Among the dead were 27 children and 22 women, according to the Palestinian Center for Human Rights, whose researchers compiled the list from Rafah hospitals. The Israeli offensive has taken a heavy toll on women and children, with more than 12,300 Palestinian children and young teens killed in the conflict, the Gaza Health Ministry said Monday.

The 30-year-old Ibrahim, his parents and his brothers arrived in Rafah a month earlier, the latest of their multiple moves to escape fighting after fleeing their homes in northern Gaza. They rented a small, one-story house on the east side of Rafah.


Defense Minister Subianto leads in early, unofficial count of Indonesia's presidential race

JAKARTA, Indonesia (AP) — Defense Minister Prabowo Subianto had a strong lead in an early, unofficial tally of Indonesia’s presidential race Wednesday, suggesting the former general may be able to avoid a runoff.

The 72-year-old candidate has presented himself as an heir to immensely popular sitting President Joko Widodo, whose son he chose as running mate.

He's also a link to the brutal period of dictatorship that ended just over 25 years ago, when he served as a special forces commander in a unit linked to torture and disappearances, allegations Subianto denies.

Widodo’s successor will inherit an economy with impressive growth and ambitious infrastructure projects, including the ongoing transfer of the nation’s capital from congested Jakarta to the frontier island of Borneo at a staggering cost exceeding $30 billion.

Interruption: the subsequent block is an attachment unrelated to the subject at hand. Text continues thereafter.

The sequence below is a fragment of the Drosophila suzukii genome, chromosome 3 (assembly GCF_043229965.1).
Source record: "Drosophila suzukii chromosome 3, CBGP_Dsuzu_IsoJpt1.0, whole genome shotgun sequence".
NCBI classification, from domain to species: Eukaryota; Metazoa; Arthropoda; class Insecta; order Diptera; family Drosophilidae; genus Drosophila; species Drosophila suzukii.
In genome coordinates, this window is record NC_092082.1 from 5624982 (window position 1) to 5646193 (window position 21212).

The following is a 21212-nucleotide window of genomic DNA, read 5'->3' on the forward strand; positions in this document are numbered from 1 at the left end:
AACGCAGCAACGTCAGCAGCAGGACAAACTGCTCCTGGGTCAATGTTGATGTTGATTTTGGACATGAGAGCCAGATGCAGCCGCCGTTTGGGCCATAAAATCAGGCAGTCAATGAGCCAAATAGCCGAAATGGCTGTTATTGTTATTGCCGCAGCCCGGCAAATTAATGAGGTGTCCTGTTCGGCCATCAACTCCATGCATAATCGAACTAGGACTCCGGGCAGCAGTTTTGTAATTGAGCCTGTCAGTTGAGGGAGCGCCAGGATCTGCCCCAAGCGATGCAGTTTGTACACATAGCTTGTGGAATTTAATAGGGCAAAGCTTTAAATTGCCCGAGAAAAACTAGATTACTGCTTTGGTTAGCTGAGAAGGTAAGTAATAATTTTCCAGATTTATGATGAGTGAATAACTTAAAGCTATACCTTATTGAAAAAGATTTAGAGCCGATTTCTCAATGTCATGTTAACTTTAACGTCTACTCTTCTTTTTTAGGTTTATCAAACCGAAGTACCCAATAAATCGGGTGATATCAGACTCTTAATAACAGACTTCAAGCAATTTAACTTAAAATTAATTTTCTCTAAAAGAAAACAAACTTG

The election also has high stakes for the United States and China, since Indonesia has a huge domestic market, natural resources like nickel and palm oil, and diplomatic influence with its Southeast Asian neighbors.


Ukrainian military says it sank a Russian landing ship in the Black Sea

KYIV, Ukraine (AP) — Ukraine's military said Wednesday it sank a Russian landing ship in the Black Sea using naval drones, a report that has not been confirmed by Russian authorities.

The Caesar Kunikov amphibious ship sank near Alupka, a city on the southern edge of the Crimean Peninsula that Moscow annexed in 2014, Ukraine’s General Staff said. It said the ship can carry 87 crew members.

Sinking the vessel would be another embarrassing blow for the Russian Black Sea fleet and a significant success for Ukraine 10 days before the second anniversary of Russia’s full-scale invasion on Feb. 24, 2022.

Ukraine has moved onto the defensive in the war, hindered by low ammunition supplies and a shortage of personnel, but has kept up its strikes behind the largely static 1,500-kilometer (930-mile) front line.